NEMO/IKK association domain structure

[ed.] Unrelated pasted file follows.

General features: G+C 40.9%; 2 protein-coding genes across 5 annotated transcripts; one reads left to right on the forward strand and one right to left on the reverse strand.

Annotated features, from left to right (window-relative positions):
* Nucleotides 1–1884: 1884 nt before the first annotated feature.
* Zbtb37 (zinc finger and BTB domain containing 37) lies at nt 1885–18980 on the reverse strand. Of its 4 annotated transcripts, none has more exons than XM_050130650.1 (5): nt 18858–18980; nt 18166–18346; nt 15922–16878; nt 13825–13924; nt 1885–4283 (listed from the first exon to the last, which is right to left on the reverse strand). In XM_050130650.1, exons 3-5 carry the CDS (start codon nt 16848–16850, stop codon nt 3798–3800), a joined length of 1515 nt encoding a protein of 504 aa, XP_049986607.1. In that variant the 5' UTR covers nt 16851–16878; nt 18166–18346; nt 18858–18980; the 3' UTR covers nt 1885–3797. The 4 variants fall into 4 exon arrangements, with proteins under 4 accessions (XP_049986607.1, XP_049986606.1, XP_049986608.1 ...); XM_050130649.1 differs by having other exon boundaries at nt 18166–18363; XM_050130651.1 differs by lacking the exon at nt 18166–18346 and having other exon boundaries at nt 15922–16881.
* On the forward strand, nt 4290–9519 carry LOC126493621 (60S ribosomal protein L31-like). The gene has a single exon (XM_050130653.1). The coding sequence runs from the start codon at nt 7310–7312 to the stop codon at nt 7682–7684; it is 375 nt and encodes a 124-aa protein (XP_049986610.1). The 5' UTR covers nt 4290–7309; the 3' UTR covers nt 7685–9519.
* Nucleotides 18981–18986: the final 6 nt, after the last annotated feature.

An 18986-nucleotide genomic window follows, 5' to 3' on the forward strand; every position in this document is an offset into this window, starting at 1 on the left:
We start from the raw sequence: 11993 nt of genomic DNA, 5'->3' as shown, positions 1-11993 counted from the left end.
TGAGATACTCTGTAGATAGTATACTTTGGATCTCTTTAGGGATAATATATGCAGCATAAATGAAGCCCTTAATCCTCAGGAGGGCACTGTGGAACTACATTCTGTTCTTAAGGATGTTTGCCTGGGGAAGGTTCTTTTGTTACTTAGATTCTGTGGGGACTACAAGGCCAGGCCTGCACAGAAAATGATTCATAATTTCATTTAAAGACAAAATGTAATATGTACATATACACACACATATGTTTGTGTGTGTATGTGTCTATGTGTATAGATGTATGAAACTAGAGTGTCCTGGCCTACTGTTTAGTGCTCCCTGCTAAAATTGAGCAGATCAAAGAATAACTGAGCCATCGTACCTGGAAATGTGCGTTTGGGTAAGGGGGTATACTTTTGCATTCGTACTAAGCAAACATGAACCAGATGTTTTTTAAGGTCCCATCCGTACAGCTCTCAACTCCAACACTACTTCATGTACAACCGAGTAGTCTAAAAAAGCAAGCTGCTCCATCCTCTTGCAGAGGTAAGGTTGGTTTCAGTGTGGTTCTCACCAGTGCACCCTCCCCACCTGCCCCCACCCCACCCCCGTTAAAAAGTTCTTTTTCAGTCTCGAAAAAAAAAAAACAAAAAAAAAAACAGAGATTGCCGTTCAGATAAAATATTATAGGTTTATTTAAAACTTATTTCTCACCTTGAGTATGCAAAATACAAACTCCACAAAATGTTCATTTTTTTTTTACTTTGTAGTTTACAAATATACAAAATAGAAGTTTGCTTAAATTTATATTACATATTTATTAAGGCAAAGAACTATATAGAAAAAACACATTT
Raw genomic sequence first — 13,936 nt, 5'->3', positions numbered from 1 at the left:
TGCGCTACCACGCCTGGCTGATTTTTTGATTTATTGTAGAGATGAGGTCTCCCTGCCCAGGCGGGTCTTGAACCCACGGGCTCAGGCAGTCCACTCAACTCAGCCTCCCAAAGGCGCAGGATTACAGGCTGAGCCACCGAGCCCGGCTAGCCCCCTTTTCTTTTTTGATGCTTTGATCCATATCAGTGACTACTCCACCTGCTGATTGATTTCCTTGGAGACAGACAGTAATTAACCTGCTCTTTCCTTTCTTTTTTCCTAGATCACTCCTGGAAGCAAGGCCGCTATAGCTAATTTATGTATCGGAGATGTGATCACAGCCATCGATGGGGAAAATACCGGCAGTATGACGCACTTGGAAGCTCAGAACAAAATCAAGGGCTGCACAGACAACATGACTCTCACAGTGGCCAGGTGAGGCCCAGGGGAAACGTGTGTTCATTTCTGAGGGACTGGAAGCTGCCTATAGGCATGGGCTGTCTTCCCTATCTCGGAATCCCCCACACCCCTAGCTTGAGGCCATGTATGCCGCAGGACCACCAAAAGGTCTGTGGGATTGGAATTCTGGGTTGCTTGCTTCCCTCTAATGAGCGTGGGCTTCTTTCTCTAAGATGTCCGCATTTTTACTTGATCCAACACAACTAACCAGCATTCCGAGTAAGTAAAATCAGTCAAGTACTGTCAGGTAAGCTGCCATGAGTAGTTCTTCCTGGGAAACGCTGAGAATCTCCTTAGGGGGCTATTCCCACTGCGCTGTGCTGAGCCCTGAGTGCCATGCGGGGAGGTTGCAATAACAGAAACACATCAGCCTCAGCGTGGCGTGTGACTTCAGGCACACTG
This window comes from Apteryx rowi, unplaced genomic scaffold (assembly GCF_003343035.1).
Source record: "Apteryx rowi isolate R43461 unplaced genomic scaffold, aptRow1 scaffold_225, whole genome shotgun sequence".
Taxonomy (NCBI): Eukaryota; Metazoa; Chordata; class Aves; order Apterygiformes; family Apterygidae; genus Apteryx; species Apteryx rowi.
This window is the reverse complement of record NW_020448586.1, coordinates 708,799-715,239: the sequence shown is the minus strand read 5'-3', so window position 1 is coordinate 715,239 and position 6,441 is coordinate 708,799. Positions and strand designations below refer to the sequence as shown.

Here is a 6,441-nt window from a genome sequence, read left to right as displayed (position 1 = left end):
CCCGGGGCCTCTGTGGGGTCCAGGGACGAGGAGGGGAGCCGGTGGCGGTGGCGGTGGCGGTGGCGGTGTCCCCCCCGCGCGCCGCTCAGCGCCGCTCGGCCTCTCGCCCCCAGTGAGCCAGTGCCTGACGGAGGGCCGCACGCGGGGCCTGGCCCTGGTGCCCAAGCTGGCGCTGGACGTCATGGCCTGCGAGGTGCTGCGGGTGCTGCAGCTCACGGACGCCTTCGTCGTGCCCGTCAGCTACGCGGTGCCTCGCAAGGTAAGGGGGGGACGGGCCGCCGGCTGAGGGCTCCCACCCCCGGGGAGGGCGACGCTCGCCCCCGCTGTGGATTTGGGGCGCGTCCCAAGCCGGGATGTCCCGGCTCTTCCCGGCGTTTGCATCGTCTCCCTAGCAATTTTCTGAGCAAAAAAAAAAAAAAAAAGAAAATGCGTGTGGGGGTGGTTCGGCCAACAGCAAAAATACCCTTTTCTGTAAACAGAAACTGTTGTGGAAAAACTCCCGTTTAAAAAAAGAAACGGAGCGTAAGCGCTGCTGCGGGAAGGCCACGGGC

[NEMO_HUMAN] Defects in IKBKG are the cause of ectodermal dysplasia anhidrotic with immunodeficiency X-linked (EDAID) [MIM:300291]; also known as hypohidrotic ectodermal dysplasia with immunodeficiency (HED-ID). Is a form of ectoderma dysplasia, a heterogeneous group of disorders due to abnormal development of two or more ectodermal structures. Characterized by absence of sweat glands, sparse scalp hair, rare conical teeth and immunological abnormalities resulting in severe infectious diseases.         Defects in IKBKG are the cause of ectodermal dysplasia anhidrotic with immunodeficiency-osteopetrosis-lymphedema (OLEDAID) [MIM:300301]. Defects in IKBKG are a cause of immunodeficiency NEMO-related without anhidrotic ectodermal dysplasia (NEMOID) [MIM:300584]; also called immunodeficiency without anhidrotic ectodermal dysplasia, isolated immunodeficiency or pure immunodeficiency. Patients manifest immunodeficiency not associated with other abnormalities, and resulting in increased infection susceptibility. Patients suffer from multiple episodes of infectious diseases.  Defects in IKBKG are the cause of susceptibility to X-linked familial atypical micobacteriosis type 1 (AMCBX1) [MIM:300636]; also known as X-linked disseminated atypical mycobacterial infection type 1 or X-linked susceptibility to mycobacterial disease type 1. AMCBX1 is the X-linked recessive form of Mendelian susceptibility to mycobacterial disease (MSMD). MSMD is a congenital syndrome resulting in predisposition to clinical disease caused by weakly virulent mycobacterial species, such as bacillus Calmette-Guerin vaccines and non-tuberculous, environmental mycobacteria. Patients are also susceptible to the more virulent species Mycobacterium tuberculosis.  Defects in IKBKG are the cause of recurrent isolated invasive pneumococcal disease type 2 (IPD2) [MIM:300640]. Recurrent invasive pneumococcal disease (IPD) is defined as two episodes of IPD occurring at least 1 month apart, whether caused by the same or different serotypes or strains. Recurrent IPD occurs in at least 2% of patients in most series, making IPD the most important known risk factor for subsequent IPD. Defects in IKBKG are the cause of incontinentia pigmenti (IP) [MIM:308300]; formerly designed familial incontinentia pigmenti type II (IP2). IP is a genodermatosis usually prenatally lethal in males. In affected females, it causes abnormalities of the skin, hair, eyes, nails, teeth, skeleton, heart, and central nervous system. The prominent skin signs occur in four classic cutaneous stages: perinatal inflammatory vesicles, verrucous patches, a distinctive pattern of hyperpigmentation and dermal scarring.